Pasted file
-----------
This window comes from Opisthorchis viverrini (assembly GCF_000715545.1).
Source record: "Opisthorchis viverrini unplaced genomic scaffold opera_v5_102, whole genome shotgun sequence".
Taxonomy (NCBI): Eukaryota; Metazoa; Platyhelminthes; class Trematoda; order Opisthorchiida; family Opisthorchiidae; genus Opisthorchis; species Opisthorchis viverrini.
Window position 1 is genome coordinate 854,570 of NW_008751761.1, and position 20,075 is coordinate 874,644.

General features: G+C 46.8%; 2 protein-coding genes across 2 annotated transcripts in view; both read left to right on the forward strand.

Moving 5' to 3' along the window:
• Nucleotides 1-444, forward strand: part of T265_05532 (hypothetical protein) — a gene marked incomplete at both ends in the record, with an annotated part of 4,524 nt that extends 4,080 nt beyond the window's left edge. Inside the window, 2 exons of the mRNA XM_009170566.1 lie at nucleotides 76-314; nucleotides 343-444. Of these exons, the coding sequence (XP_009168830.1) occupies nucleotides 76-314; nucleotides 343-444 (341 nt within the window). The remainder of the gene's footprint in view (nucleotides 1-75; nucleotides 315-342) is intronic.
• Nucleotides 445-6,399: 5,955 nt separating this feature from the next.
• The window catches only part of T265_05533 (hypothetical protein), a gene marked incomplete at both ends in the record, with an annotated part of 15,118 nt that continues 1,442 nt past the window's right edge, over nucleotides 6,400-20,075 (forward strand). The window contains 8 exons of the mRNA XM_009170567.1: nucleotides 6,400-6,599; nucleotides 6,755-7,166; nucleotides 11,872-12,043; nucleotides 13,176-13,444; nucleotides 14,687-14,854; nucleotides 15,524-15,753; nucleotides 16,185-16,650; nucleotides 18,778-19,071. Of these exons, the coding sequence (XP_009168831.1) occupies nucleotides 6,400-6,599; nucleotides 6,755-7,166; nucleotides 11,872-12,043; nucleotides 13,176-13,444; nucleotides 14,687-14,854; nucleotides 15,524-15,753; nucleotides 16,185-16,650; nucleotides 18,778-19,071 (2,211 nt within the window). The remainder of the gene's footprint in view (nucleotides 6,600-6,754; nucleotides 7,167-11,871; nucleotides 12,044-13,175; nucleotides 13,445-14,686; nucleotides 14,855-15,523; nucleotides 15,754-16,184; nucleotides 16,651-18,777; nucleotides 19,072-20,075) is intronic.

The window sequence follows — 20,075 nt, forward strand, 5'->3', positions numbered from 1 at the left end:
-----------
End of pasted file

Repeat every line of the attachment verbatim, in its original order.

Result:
This window comes from Opisthorchis viverrini (assembly GCF_000715545.1).
Source record: "Opisthorchis viverrini unplaced genomic scaffold opera_v5_102, whole genome shotgun sequence".
Taxonomy (NCBI): Eukaryota; Metazoa; Platyhelminthes; class Trematoda; order Opisthorchiida; family Opisthorchiidae; genus Opisthorchis; species Opisthorchis viverrini.
Window position 1 is genome coordinate 854,570 of NW_008751761.1, and position 20,075 is coordinate 874,644.

General features: G+C 46.8%; 2 protein-coding genes across 2 annotated transcripts in view; both read left to right on the forward strand.

Moving 5' to 3' along the window:
• Nucleotides 1-444, forward strand: part of T265_05532 (hypothetical protein) — a gene marked incomplete at both ends in the record, with an annotated part of 4,524 nt that extends 4,080 nt beyond the window's left edge. Inside the window, 2 exons of the mRNA XM_009170566.1 lie at nucleotides 76-314; nucleotides 343-444. Of these exons, the coding sequence (XP_009168830.1) occupies nucleotides 76-314; nucleotides 343-444 (341 nt within the window). The remainder of the gene's footprint in view (nucleotides 1-75; nucleotides 315-342) is intronic.
• Nucleotides 445-6,399: 5,955 nt separating this feature from the next.
• The window catches only part of T265_05533 (hypothetical protein), a gene marked incomplete at both ends in the record, with an annotated part of 15,118 nt that continues 1,442 nt past the window's right edge, over nucleotides 6,400-20,075 (forward strand). The window contains 8 exons of the mRNA XM_009170567.1: nucleotides 6,400-6,599; nucleotides 6,755-7,166; nucleotides 11,872-12,043; nucleotides 13,176-13,444; nucleotides 14,687-14,854; nucleotides 15,524-15,753; nucleotides 16,185-16,650; nucleotides 18,778-19,071. Of these exons, the coding sequence (XP_009168831.1) occupies nucleotides 6,400-6,599; nucleotides 6,755-7,166; nucleotides 11,872-12,043; nucleotides 13,176-13,444; nucleotides 14,687-14,854; nucleotides 15,524-15,753; nucleotides 16,185-16,650; nucleotides 18,778-19,071 (2,211 nt within the window). The remainder of the gene's footprint in view (nucleotides 6,600-6,754; nucleotides 7,167-11,871; nucleotides 12,044-13,175; nucleotides 13,445-14,686; nucleotides 14,855-15,523; nucleotides 15,754-16,184; nucleotides 16,651-18,777; nucleotides 19,072-20,075) is intronic.

The window sequence follows — 20,075 nt, forward strand, 5'->3', positions numbered from 1 at the left end: